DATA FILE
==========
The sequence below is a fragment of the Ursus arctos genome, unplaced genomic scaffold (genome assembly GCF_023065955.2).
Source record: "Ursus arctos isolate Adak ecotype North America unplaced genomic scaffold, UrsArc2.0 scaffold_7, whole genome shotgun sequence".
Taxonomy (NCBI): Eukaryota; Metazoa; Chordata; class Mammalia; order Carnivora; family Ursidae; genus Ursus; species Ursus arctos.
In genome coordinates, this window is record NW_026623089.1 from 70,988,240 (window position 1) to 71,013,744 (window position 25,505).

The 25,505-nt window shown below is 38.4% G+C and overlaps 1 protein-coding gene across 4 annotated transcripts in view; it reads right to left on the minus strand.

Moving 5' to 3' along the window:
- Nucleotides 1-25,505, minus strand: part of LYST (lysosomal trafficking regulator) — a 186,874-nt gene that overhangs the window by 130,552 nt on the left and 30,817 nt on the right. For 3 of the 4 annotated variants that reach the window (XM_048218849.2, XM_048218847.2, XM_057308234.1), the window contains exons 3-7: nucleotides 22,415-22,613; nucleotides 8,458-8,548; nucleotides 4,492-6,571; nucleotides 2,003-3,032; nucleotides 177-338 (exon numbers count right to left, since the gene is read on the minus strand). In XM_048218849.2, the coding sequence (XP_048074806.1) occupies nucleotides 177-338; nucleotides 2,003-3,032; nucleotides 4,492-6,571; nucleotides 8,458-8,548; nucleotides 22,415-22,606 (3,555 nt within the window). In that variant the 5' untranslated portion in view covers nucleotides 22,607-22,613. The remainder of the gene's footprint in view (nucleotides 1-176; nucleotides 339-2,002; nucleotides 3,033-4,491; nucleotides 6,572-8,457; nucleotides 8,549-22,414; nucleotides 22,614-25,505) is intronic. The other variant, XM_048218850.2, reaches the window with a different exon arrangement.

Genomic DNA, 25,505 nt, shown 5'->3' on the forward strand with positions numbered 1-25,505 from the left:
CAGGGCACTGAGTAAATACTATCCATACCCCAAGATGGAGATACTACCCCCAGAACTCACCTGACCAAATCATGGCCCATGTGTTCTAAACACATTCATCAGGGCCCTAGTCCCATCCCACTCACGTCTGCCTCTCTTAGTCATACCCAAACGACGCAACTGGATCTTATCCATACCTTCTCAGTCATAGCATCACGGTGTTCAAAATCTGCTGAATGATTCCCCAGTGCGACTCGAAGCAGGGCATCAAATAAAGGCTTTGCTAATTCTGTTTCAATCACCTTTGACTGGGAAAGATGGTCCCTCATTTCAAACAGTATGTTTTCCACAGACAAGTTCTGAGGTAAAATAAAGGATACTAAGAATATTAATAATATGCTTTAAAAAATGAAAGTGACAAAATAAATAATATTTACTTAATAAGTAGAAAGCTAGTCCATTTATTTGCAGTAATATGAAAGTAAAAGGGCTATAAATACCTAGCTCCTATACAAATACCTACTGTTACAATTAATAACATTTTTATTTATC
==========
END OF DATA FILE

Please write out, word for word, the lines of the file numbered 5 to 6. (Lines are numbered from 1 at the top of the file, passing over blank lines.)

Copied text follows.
The 25,505-nt window shown below is 38.4% G+C and overlaps 1 protein-coding gene across 4 annotated transcripts in view; it reads right to left on the minus strand.

Moving 5' to 3' along the window: